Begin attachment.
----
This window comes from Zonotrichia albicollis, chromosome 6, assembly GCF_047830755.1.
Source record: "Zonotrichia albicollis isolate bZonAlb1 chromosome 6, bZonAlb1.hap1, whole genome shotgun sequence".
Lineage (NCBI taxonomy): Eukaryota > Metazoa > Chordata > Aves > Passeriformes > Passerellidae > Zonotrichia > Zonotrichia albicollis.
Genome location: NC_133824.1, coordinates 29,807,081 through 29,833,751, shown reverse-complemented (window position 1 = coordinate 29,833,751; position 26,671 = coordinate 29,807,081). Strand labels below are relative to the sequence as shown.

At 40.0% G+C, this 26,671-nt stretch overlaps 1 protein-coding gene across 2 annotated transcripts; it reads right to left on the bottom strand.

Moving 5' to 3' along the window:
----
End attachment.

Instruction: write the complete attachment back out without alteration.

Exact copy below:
This window comes from Zonotrichia albicollis, chromosome 6, assembly GCF_047830755.1.
Source record: "Zonotrichia albicollis isolate bZonAlb1 chromosome 6, bZonAlb1.hap1, whole genome shotgun sequence".
Lineage (NCBI taxonomy): Eukaryota > Metazoa > Chordata > Aves > Passeriformes > Passerellidae > Zonotrichia > Zonotrichia albicollis.
Genome location: NC_133824.1, coordinates 29,807,081 through 29,833,751, shown reverse-complemented (window position 1 = coordinate 29,833,751; position 26,671 = coordinate 29,807,081). Strand labels below are relative to the sequence as shown.

At 40.0% G+C, this 26,671-nt stretch overlaps 1 protein-coding gene across 2 annotated transcripts; it reads right to left on the bottom strand.

Moving 5' to 3' along the window: